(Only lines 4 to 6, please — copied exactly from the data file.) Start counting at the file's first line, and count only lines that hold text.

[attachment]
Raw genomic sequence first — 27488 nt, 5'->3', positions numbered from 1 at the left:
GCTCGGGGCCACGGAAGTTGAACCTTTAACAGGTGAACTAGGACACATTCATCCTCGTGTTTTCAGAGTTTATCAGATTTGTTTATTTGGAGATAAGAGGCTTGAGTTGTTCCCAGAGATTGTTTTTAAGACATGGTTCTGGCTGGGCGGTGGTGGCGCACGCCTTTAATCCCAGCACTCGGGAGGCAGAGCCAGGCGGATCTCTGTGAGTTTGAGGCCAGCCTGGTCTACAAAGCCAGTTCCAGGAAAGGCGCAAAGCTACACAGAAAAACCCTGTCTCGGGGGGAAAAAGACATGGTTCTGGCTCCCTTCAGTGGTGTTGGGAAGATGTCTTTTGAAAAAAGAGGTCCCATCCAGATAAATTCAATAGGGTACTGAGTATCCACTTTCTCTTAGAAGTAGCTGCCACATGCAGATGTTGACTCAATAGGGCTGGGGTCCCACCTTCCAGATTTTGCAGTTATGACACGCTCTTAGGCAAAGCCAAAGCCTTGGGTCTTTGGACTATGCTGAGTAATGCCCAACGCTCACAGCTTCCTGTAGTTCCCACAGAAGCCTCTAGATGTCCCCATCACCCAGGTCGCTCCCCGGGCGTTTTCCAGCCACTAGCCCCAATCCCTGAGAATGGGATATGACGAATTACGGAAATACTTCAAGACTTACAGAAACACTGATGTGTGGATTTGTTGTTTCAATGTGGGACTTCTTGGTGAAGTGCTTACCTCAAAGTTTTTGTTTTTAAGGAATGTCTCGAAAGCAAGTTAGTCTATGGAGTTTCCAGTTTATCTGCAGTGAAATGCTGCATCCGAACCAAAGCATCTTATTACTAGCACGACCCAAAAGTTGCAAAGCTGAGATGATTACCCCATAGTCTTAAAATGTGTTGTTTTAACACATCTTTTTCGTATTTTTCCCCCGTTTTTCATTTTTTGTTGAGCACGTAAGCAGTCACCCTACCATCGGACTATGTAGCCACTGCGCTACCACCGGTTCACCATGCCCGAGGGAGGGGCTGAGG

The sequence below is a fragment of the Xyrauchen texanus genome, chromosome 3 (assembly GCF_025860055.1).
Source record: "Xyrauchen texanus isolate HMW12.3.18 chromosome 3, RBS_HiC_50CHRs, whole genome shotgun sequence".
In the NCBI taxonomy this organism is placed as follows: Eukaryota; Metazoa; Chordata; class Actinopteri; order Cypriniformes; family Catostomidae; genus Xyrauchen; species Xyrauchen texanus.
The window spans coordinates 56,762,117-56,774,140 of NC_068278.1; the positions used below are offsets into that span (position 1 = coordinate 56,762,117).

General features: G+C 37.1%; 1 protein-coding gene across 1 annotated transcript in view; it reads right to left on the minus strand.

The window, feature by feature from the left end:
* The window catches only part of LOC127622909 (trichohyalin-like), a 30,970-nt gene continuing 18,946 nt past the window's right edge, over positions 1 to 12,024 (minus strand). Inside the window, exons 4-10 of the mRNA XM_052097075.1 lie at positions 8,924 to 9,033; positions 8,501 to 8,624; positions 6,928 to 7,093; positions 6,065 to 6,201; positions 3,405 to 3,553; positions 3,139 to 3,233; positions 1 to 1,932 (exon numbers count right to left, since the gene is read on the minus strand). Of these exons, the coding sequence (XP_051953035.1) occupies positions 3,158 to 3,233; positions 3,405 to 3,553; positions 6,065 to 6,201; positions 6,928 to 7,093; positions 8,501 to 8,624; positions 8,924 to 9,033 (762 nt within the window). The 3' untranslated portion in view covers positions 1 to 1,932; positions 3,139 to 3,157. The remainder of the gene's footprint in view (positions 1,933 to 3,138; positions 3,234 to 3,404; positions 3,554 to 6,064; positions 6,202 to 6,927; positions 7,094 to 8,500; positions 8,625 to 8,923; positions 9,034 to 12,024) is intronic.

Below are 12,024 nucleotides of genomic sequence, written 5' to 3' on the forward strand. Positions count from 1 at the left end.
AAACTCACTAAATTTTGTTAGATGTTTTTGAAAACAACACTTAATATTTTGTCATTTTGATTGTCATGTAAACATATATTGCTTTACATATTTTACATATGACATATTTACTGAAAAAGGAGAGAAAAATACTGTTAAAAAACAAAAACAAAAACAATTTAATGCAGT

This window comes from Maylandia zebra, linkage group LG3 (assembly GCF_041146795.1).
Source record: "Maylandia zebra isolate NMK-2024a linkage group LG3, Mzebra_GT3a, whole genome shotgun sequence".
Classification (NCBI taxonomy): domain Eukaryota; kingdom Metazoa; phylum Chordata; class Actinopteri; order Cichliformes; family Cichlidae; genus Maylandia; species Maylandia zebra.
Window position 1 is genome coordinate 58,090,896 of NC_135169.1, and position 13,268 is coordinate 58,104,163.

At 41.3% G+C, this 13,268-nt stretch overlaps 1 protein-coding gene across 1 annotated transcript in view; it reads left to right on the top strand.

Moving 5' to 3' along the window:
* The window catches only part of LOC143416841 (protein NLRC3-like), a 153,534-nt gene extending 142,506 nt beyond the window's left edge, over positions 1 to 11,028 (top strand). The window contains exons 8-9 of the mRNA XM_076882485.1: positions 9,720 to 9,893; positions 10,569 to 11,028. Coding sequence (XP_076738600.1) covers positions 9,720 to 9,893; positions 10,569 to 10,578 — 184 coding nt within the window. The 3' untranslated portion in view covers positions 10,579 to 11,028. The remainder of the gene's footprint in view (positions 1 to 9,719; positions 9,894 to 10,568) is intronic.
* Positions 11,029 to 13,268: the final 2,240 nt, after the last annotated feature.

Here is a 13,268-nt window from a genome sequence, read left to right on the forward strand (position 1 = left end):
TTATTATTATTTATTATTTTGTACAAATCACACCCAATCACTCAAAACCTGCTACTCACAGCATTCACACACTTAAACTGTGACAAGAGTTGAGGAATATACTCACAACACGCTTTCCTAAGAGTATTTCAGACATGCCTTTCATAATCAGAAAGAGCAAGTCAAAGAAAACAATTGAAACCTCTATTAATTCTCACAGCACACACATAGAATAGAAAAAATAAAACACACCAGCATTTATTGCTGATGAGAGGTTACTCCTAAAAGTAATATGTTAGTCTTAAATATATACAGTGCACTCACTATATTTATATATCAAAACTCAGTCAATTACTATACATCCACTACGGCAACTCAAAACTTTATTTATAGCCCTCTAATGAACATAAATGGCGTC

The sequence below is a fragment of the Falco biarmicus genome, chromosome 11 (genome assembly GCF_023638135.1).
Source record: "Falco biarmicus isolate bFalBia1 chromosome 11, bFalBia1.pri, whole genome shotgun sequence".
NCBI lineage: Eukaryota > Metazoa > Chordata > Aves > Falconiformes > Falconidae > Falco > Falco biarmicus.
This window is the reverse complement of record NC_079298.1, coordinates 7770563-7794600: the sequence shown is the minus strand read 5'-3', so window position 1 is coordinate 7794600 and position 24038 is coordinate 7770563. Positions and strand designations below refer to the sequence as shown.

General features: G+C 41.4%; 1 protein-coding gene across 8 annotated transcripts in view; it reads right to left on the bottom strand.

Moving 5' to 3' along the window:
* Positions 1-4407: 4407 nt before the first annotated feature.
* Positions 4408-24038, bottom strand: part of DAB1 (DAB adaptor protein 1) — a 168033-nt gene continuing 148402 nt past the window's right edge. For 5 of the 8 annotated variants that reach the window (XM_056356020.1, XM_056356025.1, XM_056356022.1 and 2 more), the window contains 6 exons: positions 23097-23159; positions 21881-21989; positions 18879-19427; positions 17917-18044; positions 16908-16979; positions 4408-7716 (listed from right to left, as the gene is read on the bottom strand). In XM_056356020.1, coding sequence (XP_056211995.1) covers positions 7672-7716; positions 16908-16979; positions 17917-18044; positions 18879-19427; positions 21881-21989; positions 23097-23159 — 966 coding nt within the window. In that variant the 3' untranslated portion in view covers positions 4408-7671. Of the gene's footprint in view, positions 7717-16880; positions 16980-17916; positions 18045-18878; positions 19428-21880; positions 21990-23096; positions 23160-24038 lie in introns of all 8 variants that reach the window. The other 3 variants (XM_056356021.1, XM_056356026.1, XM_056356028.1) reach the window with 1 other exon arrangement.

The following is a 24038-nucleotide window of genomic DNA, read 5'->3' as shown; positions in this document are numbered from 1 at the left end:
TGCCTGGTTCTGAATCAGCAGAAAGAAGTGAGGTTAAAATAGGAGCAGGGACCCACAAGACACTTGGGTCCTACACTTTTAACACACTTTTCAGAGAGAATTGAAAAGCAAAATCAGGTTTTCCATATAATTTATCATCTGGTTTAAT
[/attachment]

Source record: "Xyrauchen texanus isolate HMW12.3.18 chromosome 3, RBS_HiC_50CHRs, whole genome shotgun sequence".
In the NCBI taxonomy this organism is placed as follows: Eukaryota; Metazoa; Chordata; class Actinopteri; order Cypriniformes; family Catostomidae; genus Xyrauchen; species Xyrauchen texanus.
The window spans coordinates 56,762,117-56,774,140 of NC_068278.1; the positions used below are offsets into that span (position 1 = coordinate 56,762,117).